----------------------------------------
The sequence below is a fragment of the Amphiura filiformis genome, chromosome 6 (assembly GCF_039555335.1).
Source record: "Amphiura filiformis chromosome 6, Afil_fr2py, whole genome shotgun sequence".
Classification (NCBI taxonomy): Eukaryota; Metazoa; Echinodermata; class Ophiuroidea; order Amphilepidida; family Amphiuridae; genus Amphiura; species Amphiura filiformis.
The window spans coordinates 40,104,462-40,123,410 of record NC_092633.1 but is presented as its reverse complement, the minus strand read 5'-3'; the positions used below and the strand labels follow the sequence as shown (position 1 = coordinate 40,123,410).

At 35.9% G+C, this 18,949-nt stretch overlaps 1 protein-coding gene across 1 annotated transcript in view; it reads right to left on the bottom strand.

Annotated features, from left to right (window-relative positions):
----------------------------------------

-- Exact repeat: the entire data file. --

The sequence below is a fragment of the Amphiura filiformis genome, chromosome 6 (assembly GCF_039555335.1).
Source record: "Amphiura filiformis chromosome 6, Afil_fr2py, whole genome shotgun sequence".
Classification (NCBI taxonomy): Eukaryota; Metazoa; Echinodermata; class Ophiuroidea; order Amphilepidida; family Amphiuridae; genus Amphiura; species Amphiura filiformis.
The window spans coordinates 40,104,462-40,123,410 of record NC_092633.1 but is presented as its reverse complement, the minus strand read 5'-3'; the positions used below and the strand labels follow the sequence as shown (position 1 = coordinate 40,123,410).

At 35.9% G+C, this 18,949-nt stretch overlaps 1 protein-coding gene across 1 annotated transcript in view; it reads right to left on the bottom strand.

Annotated features, from left to right (window-relative positions):